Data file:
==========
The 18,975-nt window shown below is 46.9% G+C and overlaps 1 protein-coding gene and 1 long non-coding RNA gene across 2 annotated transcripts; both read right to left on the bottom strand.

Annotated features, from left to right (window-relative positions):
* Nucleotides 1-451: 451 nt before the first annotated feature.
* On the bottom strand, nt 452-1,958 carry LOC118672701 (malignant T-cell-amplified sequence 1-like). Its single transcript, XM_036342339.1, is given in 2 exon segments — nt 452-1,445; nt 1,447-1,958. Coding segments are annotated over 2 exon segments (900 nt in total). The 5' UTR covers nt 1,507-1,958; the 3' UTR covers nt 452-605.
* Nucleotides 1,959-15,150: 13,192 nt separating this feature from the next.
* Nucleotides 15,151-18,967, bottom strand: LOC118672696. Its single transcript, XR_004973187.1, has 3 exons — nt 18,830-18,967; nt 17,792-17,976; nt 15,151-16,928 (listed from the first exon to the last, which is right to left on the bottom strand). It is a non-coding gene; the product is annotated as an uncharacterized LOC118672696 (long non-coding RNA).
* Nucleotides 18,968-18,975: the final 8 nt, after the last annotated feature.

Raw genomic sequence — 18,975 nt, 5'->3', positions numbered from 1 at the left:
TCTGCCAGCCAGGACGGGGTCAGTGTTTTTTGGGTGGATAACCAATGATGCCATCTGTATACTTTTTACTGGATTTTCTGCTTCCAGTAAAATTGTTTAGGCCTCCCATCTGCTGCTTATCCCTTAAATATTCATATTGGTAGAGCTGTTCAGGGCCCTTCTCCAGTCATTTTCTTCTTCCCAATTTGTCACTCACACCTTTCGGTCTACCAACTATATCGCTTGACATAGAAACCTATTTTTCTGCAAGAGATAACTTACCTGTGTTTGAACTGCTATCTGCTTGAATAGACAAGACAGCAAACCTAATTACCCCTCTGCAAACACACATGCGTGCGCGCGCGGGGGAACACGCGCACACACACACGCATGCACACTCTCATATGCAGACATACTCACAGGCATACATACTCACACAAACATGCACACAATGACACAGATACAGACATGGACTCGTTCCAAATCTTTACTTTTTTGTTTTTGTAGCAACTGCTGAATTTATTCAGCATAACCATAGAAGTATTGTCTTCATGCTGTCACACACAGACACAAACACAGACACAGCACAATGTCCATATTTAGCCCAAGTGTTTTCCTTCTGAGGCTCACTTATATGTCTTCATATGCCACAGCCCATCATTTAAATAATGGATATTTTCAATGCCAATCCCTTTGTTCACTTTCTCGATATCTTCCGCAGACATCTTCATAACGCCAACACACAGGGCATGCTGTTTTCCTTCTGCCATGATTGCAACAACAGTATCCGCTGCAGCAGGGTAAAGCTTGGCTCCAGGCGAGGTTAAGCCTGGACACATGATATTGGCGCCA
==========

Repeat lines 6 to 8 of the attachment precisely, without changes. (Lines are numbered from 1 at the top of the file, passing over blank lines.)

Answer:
* Nucleotides 15,151-18,967, bottom strand: LOC118672696. Its single transcript, XR_004973187.1, has 3 exons — nt 18,830-18,967; nt 17,792-17,976; nt 15,151-16,928 (listed from the first exon to the last, which is right to left on the bottom strand). It is a non-coding gene; the product is annotated as an uncharacterized LOC118672696 (long non-coding RNA).
* Nucleotides 18,968-18,975: the final 8 nt, after the last annotated feature.

Raw genomic sequence — 18,975 nt, 5'->3', positions numbered from 1 at the left: